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Buzz pollination is a phenomenon whereby flowers require vibration by insects to release pollen through pores at the anther tips. It occurs in over 20,000 plant species, including some economically important crops. Buzz-pollinated plants have complex floral morphologies, in which enlarged anthers serve as the main organ for interacting with buzzing pollinators (usually bees). Despite a long-standing interest in buzz pollination, we know relatively little about how anther morphology affects the release of pollen by buzz pollinators. Here, we analyse the ultrastructure of buzz-pollinated flowers using high-resolution X-ray micro-computed tomography (micro-CT) of six Solanum (Solanaceae) taxa. These taxa have flowers that vary markedly in anther morphology and overall size. Using measurements obtained from micro-CT scans, we compared anther morphology in closely related species with different reproductive strategies, and documented how pollen is stored inside the anthers. We speculate on how anther morphology, including anther traits, may modulate the response of flowers to the vibrations produced by bees during buzz pollination.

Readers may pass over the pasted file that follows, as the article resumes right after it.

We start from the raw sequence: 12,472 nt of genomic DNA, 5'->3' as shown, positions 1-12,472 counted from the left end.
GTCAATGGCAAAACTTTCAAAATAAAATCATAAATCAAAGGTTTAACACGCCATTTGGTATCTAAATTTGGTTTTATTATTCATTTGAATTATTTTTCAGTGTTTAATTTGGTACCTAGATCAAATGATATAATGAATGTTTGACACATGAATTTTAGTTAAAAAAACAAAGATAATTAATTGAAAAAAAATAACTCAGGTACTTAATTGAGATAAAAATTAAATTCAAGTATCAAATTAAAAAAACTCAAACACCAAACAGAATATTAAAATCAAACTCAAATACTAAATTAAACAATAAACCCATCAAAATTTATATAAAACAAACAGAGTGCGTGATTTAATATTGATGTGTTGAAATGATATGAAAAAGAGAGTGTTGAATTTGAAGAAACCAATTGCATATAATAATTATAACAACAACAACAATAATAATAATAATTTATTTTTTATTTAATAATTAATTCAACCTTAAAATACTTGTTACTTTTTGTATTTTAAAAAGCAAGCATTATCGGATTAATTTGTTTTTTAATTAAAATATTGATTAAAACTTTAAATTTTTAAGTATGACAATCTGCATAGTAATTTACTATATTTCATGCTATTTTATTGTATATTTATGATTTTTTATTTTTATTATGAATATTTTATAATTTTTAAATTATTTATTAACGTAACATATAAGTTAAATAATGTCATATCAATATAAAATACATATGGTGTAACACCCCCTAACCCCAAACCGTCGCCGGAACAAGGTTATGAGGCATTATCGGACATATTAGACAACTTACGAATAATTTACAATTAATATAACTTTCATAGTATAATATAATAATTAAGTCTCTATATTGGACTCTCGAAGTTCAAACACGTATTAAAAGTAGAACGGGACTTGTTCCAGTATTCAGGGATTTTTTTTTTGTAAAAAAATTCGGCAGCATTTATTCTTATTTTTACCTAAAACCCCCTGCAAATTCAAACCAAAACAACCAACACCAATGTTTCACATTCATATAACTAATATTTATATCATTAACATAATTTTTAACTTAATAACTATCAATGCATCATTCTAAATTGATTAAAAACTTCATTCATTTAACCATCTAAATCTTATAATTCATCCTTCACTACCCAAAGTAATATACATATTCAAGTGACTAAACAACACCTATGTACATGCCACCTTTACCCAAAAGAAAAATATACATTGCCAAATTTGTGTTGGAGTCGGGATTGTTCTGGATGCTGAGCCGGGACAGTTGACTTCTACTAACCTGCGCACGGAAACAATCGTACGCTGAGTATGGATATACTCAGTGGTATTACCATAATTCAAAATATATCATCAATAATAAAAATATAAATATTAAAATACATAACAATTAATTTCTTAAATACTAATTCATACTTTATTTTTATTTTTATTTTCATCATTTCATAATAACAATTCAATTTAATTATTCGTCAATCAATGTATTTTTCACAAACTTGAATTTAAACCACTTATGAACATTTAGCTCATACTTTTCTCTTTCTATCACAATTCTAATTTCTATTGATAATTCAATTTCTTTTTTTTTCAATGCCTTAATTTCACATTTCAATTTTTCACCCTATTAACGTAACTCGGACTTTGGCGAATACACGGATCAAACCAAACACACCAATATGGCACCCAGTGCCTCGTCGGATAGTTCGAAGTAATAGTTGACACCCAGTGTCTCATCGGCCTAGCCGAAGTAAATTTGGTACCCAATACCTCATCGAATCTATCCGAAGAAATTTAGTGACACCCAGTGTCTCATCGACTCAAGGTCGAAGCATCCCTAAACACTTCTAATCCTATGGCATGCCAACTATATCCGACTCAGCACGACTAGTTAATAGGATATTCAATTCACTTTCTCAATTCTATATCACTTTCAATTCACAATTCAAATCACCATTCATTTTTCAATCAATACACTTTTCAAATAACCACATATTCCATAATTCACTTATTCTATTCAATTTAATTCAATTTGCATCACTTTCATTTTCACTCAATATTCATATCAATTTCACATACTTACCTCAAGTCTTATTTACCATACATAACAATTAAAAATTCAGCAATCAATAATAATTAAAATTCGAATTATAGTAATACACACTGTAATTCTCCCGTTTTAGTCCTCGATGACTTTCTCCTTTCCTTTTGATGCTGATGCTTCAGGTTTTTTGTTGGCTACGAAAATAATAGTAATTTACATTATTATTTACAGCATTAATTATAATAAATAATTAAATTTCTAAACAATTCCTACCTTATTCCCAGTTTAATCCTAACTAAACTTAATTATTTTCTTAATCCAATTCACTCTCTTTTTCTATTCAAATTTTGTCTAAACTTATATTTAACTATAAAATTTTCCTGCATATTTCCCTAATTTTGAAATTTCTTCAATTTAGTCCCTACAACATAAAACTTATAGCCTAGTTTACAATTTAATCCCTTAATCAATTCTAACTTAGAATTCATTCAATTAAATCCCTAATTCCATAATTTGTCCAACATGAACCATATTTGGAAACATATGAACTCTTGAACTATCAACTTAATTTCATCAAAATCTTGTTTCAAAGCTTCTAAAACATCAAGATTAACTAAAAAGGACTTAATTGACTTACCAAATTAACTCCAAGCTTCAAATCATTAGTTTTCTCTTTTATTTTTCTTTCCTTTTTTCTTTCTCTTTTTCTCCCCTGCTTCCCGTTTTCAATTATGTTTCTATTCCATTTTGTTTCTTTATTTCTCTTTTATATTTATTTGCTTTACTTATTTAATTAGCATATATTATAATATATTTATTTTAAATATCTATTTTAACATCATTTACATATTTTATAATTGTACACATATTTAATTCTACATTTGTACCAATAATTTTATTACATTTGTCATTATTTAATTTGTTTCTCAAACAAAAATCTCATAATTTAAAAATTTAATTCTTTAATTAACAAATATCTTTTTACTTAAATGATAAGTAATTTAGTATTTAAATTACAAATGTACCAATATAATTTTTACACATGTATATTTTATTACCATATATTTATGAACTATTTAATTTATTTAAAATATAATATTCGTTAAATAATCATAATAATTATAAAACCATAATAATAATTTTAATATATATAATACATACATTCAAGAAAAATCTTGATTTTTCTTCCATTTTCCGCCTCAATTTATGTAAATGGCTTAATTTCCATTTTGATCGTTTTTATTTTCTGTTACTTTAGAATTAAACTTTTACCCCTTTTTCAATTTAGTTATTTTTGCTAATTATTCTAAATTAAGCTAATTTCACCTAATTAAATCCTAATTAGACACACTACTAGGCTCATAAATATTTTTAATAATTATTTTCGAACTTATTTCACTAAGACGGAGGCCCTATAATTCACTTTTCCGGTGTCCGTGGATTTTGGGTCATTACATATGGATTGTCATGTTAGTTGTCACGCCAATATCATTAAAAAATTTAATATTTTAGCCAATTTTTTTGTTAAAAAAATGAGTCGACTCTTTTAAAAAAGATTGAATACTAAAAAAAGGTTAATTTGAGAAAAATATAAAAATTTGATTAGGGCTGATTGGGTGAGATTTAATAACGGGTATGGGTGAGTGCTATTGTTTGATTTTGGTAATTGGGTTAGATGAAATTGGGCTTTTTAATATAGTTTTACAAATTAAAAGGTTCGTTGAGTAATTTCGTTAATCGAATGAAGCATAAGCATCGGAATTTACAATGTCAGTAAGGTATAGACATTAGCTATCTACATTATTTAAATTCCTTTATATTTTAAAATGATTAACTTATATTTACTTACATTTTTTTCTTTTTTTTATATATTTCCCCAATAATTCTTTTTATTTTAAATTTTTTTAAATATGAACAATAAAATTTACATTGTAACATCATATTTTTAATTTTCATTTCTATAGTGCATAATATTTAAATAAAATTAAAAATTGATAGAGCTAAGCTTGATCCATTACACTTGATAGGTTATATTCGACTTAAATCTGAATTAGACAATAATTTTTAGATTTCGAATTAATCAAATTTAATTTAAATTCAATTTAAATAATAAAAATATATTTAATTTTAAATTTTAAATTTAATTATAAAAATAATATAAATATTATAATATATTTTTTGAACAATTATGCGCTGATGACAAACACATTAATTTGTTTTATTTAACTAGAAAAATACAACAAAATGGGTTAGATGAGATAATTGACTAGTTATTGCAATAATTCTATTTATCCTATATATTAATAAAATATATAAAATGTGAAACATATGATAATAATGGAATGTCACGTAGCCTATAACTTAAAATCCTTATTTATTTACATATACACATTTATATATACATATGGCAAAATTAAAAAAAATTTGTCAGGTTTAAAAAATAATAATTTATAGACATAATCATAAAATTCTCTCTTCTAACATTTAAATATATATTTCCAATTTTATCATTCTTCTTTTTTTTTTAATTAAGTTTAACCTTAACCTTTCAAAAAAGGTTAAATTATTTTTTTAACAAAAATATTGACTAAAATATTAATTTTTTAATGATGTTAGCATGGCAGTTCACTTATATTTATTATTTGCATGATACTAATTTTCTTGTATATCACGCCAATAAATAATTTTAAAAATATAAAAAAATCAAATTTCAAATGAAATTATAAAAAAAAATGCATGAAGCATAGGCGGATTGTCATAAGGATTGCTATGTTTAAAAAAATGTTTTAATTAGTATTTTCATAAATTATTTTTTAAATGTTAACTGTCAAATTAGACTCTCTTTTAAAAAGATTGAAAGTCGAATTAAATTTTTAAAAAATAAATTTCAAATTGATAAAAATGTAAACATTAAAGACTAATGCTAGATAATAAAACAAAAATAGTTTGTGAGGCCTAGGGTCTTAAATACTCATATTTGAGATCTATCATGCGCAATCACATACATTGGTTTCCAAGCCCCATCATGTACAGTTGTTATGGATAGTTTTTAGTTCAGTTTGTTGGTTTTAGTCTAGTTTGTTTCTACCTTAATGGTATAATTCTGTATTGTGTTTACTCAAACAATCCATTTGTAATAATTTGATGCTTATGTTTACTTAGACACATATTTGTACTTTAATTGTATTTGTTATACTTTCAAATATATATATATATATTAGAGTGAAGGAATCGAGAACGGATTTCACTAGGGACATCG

|Publication status||Published - 18 Aug 2018|
|Event||II Joint Congress on Evolutionary Biology - Montpellier, France|
Duration: 19 Aug 2018 → 22 Aug 2018
|Conference||II Joint Congress on Evolutionary Biology|
|Abbreviated title||Evolution 2018|
|Period||19/08/18 → 22/08/18|
- buzz pollination
- anther morphology
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